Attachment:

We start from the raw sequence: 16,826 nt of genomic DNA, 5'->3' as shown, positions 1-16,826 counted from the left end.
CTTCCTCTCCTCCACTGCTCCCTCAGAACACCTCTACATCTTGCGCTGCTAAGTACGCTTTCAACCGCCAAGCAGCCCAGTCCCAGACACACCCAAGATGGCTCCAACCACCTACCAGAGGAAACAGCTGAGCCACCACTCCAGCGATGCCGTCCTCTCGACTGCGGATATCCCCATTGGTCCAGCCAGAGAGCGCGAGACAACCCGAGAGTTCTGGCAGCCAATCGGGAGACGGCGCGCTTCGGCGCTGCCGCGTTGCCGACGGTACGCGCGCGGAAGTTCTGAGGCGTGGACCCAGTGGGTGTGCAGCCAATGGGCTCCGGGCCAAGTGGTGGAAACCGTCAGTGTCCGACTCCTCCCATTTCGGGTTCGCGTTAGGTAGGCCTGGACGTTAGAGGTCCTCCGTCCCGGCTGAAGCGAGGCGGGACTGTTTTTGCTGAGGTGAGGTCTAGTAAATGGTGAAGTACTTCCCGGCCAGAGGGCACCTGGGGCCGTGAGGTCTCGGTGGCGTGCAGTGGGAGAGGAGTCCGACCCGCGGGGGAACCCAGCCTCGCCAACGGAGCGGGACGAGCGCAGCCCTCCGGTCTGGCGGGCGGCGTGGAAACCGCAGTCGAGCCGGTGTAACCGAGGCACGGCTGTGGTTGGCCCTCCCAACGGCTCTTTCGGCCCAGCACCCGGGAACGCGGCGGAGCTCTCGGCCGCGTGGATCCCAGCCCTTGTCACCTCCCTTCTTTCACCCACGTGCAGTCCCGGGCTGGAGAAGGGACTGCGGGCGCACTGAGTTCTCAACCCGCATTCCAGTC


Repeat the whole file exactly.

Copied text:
We start from the raw sequence: 16,826 nt of genomic DNA, 5'->3' as shown, positions 1-16,826 counted from the left end.
CTTCCTCTCCTCCACTGCTCCCTCAGAACACCTCTACATCTTGCGCTGCTAAGTACGCTTTCAACCGCCAAGCAGCCCAGTCCCAGACACACCCAAGATGGCTCCAACCACCTACCAGAGGAAACAGCTGAGCCACCACTCCAGCGATGCCGTCCTCTCGACTGCGGATATCCCCATTGGTCCAGCCAGAGAGCGCGAGACAACCCGAGAGTTCTGGCAGCCAATCGGGAGACGGCGCGCTTCGGCGCTGCCGCGTTGCCGACGGTACGCGCGCGGAAGTTCTGAGGCGTGGACCCAGTGGGTGTGCAGCCAATGGGCTCCGGGCCAAGTGGTGGAAACCGTCAGTGTCCGACTCCTCCCATTTCGGGTTCGCGTTAGGTAGGCCTGGACGTTAGAGGTCCTCCGTCCCGGCTGAAGCGAGGCGGGACTGTTTTTGCTGAGGTGAGGTCTAGTAAATGGTGAAGTACTTCCCGGCCAGAGGGCACCTGGGGCCGTGAGGTCTCGGTGGCGTGCAGTGGGAGAGGAGTCCGACCCGCGGGGGAACCCAGCCTCGCCAACGGAGCGGGACGAGCGCAGCCCTCCGGTCTGGCGGGCGGCGTGGAAACCGCAGTCGAGCCGGTGTAACCGAGGCACGGCTGTGGTTGGCCCTCCCAACGGCTCTTTCGGCCCAGCACCCGGGAACGCGGCGGAGCTCTCGGCCGCGTGGATCCCAGCCCTTGTCACCTCCCTTCTTTCACCCACGTGCAGTCCCGGGCTGGAGAAGGGACTGCGGGCGCACTGAGTTCTCAACCCGCATTCCAGTC